Minorities will account for 1 in 2 of every American by 2050 (Source: U.S. Census Bureau). There are more minorities in this country today than there were people in the United States in 1910. In fact, the minority population in the U.S. is larger than the total population of all but 11 countries (Louis Kincannon: Census Bureau Director, 2007). It has an estimated buying power of about $2.5 trillion in 2009, larger than the purchasing power of all but five countries worldwide in 2009, including the United Kingdom ($2.1 trillion), Russia ($2.1 trillion), and France ($2.1 trillion) (Source: Minority Business Development Agency (MBDA).
Job creation by minority-owned firms increased by 27% from 2002 to 2007, compared with 0.03% for non-minority owned firms. (Source: National Minority Supplier Diversity Council (NMSDC). In fact, minorities own 15.1% of all U.S. businesses or more than 3 million firms. 99% of these firms are small businesses and account for $591 billion in revenues (Source: Small Business Administration (SBA). Every $1.00 spent with minority-owned firms, has a $1.74 of economic impact in their communities (Source: Chicago United).
According to the Small Business Administration (SBA), women-owned firms are out-pacing non-women-owned businesses by double. And more than one-third of minority-owned firms are owned by Latinos. 3.3M Latino-owned businesses experienced a 46% growth from 2007 to 2012. Overall, minority-owned firms outpace the growth of non-minority firms in gross receipts (55%), employment (27%) and a number of firms (46%).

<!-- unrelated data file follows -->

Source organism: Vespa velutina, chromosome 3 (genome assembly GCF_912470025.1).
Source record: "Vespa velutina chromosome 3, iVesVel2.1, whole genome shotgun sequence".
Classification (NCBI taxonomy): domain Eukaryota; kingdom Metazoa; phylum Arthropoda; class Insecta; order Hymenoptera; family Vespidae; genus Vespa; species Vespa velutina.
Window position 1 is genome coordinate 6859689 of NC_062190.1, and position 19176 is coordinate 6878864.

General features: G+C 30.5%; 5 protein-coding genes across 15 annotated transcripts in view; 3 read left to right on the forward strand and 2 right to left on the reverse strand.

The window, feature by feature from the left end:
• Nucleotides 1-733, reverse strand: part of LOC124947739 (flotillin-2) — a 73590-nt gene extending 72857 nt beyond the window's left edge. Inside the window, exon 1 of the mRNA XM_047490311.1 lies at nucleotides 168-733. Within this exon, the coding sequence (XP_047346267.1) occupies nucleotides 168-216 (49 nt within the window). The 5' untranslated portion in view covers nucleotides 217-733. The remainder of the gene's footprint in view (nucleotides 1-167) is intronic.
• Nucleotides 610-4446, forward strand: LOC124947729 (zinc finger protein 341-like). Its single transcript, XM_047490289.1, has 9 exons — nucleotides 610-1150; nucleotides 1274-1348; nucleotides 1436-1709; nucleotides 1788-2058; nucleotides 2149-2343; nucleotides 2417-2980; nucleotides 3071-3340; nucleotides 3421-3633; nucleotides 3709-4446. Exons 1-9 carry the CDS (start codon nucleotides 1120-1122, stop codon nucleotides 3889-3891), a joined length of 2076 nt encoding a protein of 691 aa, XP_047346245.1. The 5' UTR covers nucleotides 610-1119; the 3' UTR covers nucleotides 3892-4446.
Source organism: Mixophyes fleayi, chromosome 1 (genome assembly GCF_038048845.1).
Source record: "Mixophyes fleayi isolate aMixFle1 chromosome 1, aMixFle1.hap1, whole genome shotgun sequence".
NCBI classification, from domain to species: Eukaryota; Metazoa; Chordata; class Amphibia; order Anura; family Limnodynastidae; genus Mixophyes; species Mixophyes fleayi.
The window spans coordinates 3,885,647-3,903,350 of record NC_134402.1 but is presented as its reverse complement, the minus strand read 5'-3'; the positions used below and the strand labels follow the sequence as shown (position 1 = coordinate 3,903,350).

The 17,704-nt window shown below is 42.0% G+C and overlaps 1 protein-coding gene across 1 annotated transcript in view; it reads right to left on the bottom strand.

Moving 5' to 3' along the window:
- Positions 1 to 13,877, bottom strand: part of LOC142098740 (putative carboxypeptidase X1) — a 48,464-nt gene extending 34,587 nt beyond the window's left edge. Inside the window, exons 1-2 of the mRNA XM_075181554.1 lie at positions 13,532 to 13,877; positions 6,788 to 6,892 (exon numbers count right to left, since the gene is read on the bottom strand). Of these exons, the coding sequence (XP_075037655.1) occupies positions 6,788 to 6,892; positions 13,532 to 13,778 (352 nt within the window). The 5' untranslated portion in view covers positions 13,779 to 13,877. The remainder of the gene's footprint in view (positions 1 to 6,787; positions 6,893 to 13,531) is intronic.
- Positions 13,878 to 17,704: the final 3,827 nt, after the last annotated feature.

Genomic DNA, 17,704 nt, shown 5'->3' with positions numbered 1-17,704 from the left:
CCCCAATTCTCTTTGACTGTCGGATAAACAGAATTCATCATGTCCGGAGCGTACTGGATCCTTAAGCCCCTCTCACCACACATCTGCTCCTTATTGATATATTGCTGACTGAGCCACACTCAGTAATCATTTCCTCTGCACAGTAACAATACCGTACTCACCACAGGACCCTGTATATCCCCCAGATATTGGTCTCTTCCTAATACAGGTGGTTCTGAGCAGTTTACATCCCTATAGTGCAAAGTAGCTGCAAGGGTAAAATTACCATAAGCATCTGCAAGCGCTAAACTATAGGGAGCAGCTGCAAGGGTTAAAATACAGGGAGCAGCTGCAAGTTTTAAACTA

After working years in economic development promoting minority and women-owned business growth, I know firsthand the seven steps everyone business owner should be aware of:
Know your market – whether you’re just starting a business or are established and want to grow your business, it’s important to know your community – what types of businesses are lacking? Or is there an oversaturation of certain types? This is specifically important if you have a brick and mortar business where location can contribute to the success of your business. Check out the SBA’s list of market research and competitive analysis resources to help you have an edge in the market – https://www.sba.gov/business-guide/plan-your-business/market-research-competitive-analysis#section-header-5.
Get certified and know your business codes. The South-Central Texas Regional Certification Agency